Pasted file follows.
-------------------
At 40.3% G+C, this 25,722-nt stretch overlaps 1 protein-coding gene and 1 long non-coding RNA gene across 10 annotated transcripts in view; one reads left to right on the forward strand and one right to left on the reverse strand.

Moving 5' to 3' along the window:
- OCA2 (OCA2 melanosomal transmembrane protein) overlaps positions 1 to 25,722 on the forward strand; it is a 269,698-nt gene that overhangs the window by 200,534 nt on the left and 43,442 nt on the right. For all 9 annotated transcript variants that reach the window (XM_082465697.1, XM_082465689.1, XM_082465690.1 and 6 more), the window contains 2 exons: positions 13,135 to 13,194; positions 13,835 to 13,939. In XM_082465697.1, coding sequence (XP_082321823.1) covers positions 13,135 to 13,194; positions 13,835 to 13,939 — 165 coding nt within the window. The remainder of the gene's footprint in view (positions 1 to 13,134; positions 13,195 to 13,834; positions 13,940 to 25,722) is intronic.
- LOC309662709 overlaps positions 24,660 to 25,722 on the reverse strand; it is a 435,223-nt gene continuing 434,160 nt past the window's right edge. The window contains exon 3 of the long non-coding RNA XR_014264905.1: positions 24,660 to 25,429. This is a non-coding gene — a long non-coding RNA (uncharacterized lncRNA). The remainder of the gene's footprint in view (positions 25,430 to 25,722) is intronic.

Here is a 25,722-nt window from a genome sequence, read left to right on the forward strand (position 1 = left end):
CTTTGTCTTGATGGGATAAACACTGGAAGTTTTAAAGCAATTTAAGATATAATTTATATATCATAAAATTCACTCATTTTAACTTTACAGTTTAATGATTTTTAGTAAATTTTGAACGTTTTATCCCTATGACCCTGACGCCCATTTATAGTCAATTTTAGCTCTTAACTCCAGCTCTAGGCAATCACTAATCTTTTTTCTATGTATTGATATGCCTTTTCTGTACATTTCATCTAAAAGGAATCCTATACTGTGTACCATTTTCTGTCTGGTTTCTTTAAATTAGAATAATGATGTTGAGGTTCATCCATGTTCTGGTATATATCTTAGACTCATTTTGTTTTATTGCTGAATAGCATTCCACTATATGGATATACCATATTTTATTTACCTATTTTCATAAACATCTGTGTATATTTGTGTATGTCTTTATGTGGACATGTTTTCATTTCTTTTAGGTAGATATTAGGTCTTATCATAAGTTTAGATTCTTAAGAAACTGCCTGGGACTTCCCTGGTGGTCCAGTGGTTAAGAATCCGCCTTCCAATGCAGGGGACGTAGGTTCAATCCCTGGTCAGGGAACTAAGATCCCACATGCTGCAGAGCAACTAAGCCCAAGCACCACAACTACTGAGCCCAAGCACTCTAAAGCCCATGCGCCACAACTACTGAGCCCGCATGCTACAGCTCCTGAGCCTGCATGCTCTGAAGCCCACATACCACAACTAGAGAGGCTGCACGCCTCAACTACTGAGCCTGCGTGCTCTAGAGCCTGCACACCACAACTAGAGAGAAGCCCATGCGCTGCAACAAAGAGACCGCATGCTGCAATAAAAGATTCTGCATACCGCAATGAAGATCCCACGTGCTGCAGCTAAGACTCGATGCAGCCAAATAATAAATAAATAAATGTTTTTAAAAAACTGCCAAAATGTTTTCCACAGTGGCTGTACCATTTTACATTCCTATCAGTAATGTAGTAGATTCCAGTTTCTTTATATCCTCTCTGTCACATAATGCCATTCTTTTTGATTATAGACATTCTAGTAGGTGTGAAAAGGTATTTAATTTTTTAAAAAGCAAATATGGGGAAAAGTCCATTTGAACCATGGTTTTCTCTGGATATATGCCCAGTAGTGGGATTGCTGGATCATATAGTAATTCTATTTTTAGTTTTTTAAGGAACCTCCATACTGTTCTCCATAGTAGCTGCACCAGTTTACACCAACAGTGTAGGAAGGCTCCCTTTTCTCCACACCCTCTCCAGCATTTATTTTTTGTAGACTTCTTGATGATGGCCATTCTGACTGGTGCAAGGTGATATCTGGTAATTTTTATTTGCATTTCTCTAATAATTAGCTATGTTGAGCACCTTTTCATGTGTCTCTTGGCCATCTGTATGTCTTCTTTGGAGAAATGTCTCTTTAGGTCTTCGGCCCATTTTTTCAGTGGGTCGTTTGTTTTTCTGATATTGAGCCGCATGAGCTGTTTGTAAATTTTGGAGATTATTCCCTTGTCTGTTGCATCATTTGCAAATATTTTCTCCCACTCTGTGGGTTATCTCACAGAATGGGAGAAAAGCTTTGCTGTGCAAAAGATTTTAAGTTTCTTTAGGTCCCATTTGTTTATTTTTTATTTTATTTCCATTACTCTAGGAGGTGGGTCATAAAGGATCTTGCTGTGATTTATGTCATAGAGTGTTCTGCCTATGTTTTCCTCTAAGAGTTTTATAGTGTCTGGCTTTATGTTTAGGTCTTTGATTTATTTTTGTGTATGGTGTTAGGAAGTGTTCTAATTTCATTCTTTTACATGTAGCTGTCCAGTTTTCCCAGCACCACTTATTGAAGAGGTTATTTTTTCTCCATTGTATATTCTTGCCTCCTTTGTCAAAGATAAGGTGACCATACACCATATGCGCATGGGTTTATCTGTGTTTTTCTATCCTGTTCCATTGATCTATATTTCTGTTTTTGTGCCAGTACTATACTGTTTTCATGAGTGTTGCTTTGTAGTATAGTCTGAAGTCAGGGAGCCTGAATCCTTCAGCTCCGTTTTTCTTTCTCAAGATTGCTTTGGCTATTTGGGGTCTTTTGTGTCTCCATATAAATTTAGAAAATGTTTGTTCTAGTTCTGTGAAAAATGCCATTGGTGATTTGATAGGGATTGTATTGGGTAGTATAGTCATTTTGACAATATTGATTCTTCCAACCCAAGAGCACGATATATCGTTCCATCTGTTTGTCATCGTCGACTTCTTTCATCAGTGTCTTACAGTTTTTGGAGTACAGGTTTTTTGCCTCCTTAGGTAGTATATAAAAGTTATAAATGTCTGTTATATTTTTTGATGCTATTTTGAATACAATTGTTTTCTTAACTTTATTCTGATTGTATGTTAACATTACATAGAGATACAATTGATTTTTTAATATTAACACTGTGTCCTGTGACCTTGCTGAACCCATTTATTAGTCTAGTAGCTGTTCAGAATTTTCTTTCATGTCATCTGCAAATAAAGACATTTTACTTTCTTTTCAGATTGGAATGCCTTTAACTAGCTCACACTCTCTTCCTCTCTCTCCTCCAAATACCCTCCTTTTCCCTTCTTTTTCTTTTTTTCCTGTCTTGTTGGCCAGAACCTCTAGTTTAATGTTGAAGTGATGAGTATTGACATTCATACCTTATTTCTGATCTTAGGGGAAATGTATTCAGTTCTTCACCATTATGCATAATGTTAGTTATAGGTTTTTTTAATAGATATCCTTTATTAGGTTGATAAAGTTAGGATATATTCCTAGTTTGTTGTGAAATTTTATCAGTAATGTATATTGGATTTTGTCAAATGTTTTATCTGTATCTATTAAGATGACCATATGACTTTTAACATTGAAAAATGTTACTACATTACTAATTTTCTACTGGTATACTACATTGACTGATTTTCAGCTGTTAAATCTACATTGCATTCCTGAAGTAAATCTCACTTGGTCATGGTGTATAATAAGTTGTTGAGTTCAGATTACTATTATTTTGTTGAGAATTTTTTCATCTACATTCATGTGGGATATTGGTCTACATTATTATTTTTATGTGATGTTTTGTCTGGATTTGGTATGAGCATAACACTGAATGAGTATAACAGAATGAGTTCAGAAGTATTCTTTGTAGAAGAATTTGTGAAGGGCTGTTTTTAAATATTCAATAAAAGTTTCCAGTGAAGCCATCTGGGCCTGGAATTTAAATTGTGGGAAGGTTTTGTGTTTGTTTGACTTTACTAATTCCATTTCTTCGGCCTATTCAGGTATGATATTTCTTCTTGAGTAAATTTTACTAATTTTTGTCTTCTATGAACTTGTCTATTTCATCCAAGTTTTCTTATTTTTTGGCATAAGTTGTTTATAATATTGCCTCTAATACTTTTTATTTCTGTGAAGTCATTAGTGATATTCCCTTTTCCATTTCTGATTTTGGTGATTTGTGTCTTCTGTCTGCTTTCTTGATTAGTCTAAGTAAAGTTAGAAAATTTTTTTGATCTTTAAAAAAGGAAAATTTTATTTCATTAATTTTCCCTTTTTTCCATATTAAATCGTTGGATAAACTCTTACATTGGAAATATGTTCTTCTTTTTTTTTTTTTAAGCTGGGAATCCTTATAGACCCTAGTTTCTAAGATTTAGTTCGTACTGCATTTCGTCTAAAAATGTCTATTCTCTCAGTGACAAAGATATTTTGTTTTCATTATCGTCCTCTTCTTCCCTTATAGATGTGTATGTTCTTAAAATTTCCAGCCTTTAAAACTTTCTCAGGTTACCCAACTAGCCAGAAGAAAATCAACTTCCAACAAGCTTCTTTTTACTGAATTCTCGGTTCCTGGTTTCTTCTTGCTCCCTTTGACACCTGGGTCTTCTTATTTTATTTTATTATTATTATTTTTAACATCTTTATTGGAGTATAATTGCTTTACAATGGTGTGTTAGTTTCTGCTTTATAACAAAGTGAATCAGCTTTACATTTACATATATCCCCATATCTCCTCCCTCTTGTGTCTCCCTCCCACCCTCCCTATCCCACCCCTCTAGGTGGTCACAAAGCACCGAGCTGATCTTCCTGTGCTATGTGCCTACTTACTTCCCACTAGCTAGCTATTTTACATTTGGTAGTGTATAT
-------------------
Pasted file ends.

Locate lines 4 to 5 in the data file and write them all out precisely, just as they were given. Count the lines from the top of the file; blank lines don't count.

- LOC309662709 overlaps positions 24,660 to 25,722 on the reverse strand; it is a 435,223-nt gene continuing 434,160 nt past the window's right edge. The window contains exon 3 of the long non-coding RNA XR_014264905.1: positions 24,660 to 25,429. This is a non-coding gene — a long non-coding RNA (uncharacterized lncRNA). The remainder of the gene's footprint in view (positions 25,430 to 25,722) is intronic.

Here is a 25,722-nt window from a genome sequence, read left to right on the forward strand (position 1 = left end):